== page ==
Pneumonia Infection in Guinea Pigs



Certain antibiotics specifically designed to treat infection of streptococci bacteria are available. Because antibiotics can be dangerous for some small animals, including guinea pigs, your veterinarian will determine if this is the appropriate treatment for your guinea pig. Supportive therapy with fluids, along with vitamin and mineral supplements may be needed in case of very weak and debilitated guinea pigs.


Living and Management


The recovering guinea pig will need plenty of rest in a calm and clean environment, away from heavy traffic areas in the home, in order to have the best chance of a full recovery from a streptococcosis infection. Make sure that your guinea pig’s cage is thoroughly cleaned and disinfected before reintroducing the animal in it, and separate any infected guinea pigs from the noninfected guinea pigs in order to prevent spread of the infection. Consult your veterinarian about supportive care that can be given at home, including any temporary diet changes that may be made, so that you can provide your pet guinea pig with the best opportunity for a healthful recovery.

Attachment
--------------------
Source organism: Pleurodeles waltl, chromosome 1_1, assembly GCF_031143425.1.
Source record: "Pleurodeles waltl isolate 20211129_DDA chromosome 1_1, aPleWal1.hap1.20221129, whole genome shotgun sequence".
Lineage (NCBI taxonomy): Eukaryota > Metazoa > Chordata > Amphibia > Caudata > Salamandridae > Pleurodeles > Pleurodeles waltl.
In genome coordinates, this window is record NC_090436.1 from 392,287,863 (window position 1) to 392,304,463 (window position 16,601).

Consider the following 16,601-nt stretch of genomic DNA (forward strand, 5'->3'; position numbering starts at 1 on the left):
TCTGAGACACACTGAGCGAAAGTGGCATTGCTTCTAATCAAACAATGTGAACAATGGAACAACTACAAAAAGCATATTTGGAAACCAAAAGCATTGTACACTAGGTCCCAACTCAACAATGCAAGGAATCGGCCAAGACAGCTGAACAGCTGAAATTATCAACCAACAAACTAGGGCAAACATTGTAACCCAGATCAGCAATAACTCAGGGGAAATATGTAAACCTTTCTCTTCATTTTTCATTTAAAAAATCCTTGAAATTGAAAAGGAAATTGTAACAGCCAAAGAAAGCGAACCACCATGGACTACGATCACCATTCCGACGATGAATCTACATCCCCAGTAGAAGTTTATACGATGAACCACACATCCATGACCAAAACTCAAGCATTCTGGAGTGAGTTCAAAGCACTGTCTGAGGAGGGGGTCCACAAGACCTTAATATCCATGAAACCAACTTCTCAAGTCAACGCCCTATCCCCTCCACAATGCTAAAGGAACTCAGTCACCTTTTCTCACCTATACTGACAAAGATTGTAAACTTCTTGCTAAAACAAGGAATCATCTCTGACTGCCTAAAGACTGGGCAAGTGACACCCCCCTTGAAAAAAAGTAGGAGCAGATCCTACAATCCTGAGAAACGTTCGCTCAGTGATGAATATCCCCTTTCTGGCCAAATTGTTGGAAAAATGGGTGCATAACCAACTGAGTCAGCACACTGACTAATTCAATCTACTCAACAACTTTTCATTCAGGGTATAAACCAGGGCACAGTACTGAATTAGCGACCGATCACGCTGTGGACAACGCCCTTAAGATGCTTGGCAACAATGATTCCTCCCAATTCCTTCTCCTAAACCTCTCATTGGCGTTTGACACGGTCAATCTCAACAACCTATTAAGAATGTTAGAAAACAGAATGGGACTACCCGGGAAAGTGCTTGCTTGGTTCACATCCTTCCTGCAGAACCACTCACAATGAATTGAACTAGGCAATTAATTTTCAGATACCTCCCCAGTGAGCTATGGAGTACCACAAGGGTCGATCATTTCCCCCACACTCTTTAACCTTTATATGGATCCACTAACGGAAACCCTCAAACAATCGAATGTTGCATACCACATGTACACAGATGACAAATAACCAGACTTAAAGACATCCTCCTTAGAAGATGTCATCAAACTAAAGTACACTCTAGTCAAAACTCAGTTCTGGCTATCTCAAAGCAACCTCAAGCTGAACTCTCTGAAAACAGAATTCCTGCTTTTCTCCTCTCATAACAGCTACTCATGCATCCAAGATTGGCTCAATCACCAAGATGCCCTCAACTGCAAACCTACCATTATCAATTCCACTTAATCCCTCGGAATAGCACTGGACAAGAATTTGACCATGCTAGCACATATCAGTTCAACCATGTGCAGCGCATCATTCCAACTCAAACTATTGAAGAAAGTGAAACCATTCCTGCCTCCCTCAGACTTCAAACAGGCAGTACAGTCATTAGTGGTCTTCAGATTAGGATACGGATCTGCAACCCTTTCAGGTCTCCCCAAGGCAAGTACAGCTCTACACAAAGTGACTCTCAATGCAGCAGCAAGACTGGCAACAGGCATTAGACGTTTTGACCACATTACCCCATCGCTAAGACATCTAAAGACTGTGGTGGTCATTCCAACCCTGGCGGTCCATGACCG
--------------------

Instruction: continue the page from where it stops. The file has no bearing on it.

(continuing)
Properly cleaning the cages -- regularly removing any feces, urine and changing soiled bedding material routinely -- is essential for the prevention of streptococcosis infection, and for preventing it from spreading once it has been diagnosed in one of your guinea pigs. If you have more than one guinea pig, preventing and controlling outbreaks of Streptococcus pneumoniae infection requires keeping your pets and their cages or tanks clean at all times, and removing guinea pigs that are sick from the company of the others.


You will also need to take your own precautions to avoid becoming a potential carrier yourself, by wearing disposable gloves when cleaning the cages and handling the infected guinea pig, and cleaning your hands and clothing before handling the next guinea pig.